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 Prime Journal of Microbiology Research | ISSN: 2251-127X

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Prime Journal of Microbiology Research

ISSN: 2251-127X. Volume 4, Issue 1, pp. 183-189

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Full Length Research

 

 Title

Test performance and correlates of bacterial vaginosis among women in Western Kenya

 

 Author(s)

Rosemary A. Okuku1,2, Christine Bii 4, Ernest Makohka3, Joseph Gikunji2, and Musa Otieno Ngayo4

 

 Address(es)

1Field Epidemiology Laboratory Training Programme, Ministry of Health, Nairobi, Kenya

2Institute of Tropical Medicine and Infectious Diseases, Jomo Kenyatta University of Agriculture and Technology, Nairobi, Kenya; Kenya Medical Research Institute

3Center for Disease Control, Nairobi, Kenya

4Centre of Microbiology and Research, Nairobi, Kenya, Medical Research Institute: (CMR-KEMRI) Kenyatta National Hospital Complex off Ngong Road, P.O. Box 19464 - 00202, Nairobi, Kenya.

 

 Accepted date

7th October, 2015

 

 Citation

Okuku RA, Bii C, Makohka E, Gikunji J, Otieno M (2016). Test performance and correlates of bacterial vaginosis among women in Western Kenya. Prim. J. Microbiol. Res. 4(1): 183-189

Abstract

Bacterial vaginosis (BV), a common lower genital tract infection among women, is associated with adverse birth outcomes and increased risk of HIV/STD. BV, is by far most common and yet under-diagnosed among women in sub-Saharan Africa. With poor laboratory infrastructure and lack of skilled personnel, evaluating BV associated factors and point-of-care diagnostic tests are important for prevention and management in Kenya. Vaginal swabs from 227 women (18 years or older) attending Kakamega County Referral Hospital (KCRH) in Western Kenya were tested for BV using Quickvue Advance pH and Amines test, Amselís and Nugentís criteria as the gold standard. Structured interviews gathered information on factors associated with BV among this population. Sensitivity, specificity, positive and negative predictive values of tests in this population with a high prevalence of BV (39%; 95% CI 32.5 Ė 45.9 by Nugent) were Amsel: 69.2%, 87.7%, 79.8% and 78.3% respectively, and Quickvue: 56.4%, 86.1%, 75.5% and 72.1% respectively. Evaluating the performance of QuickVue test against Amsel criteria, the standard method for clinical diagnosis; offered no improvement in sensitivity 55.1%, specificity 82.4% and NPV 62.3% but improved the PPV 77.7% over when compared to Nugentís score. Occupation, condom use, lower abdominal pain, milky vaginal discharge and yeast infection were associated with BV infection. Sexual behavior contributes to high prevalence of BV among women of Western Kenya. The QuickVue test could not be recommended as either a stand-alone assay or as a confirmatory test for BV in this population.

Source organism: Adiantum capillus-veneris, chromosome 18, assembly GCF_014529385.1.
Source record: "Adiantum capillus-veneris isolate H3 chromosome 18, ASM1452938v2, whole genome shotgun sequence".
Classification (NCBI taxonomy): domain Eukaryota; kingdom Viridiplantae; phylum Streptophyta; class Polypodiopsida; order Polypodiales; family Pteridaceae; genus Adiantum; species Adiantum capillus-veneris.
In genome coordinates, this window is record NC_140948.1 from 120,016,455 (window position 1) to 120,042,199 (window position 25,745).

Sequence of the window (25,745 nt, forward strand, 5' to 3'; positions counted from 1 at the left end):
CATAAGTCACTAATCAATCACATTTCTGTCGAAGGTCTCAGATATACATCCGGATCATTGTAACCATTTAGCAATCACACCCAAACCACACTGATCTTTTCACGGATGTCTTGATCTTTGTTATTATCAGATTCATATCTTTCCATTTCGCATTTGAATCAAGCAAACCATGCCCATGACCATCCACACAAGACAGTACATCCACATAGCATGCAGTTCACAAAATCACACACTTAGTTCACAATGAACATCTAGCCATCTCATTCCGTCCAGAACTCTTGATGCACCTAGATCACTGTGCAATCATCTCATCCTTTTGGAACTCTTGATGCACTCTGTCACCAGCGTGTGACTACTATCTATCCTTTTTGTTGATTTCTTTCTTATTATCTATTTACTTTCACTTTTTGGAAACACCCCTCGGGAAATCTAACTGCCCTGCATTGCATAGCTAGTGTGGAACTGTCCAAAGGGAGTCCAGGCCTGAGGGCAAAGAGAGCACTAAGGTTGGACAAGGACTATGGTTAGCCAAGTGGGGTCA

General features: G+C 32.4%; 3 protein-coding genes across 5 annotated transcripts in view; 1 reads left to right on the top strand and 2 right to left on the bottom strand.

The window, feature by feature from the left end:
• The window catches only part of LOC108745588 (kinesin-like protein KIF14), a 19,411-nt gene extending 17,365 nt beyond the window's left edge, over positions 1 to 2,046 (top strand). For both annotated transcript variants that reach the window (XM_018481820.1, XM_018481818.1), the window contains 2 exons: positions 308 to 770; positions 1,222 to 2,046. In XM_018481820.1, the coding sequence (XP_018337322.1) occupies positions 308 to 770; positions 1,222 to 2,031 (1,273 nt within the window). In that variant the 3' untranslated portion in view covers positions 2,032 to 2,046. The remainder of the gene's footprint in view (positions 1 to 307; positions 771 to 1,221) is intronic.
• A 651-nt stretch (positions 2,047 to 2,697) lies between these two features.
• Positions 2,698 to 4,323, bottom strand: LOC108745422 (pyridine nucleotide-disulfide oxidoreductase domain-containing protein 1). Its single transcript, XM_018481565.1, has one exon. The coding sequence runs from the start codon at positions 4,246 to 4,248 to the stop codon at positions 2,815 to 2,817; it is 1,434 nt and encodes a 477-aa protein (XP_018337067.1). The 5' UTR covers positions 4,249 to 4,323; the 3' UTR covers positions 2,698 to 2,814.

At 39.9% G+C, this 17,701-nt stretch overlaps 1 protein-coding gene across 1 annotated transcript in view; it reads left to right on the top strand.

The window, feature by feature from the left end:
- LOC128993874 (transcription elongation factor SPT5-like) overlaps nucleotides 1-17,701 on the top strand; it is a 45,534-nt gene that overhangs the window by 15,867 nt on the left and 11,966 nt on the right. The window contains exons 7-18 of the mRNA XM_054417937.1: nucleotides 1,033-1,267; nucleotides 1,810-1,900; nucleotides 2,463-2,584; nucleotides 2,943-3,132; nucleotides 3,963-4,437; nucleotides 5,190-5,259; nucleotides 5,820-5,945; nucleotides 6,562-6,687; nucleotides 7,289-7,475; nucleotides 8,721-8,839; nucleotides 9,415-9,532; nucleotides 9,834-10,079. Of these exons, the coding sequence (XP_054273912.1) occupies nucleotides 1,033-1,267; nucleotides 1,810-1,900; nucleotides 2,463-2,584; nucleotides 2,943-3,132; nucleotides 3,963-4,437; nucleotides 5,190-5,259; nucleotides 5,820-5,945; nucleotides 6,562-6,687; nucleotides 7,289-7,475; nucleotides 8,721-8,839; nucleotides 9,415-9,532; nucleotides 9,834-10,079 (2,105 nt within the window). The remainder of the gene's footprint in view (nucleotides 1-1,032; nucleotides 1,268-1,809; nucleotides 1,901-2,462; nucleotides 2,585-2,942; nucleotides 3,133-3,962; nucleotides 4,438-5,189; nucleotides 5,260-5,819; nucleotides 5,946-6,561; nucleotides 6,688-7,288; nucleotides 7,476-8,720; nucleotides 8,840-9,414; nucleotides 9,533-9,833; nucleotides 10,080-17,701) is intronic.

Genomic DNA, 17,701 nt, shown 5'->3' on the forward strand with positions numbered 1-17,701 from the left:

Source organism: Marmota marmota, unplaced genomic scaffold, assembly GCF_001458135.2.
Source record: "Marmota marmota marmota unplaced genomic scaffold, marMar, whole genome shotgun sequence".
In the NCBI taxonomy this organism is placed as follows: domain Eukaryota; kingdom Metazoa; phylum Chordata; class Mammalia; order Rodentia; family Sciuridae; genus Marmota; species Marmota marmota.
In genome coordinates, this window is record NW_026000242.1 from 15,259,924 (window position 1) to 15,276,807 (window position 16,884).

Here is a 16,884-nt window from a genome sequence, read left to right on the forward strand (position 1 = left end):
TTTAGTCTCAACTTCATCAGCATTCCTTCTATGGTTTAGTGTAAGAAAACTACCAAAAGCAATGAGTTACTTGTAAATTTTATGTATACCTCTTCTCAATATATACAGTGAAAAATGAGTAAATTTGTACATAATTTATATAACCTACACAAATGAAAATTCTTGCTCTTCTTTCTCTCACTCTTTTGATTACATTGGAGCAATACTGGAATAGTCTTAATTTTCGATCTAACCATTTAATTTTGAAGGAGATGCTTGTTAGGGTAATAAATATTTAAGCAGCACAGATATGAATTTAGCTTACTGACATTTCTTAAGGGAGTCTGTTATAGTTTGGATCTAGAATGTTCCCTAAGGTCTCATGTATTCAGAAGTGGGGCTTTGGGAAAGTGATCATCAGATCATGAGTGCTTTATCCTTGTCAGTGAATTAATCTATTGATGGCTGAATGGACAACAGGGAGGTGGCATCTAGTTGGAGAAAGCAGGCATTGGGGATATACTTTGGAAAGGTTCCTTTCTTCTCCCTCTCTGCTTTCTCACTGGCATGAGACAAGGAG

Key words:
Bacterial vaginosis, test performance, correlates, women of reproductive age, Western Kenya.


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Okuku RA
Bii C
Makohka E
Gikunji J
Otieno M

 
   

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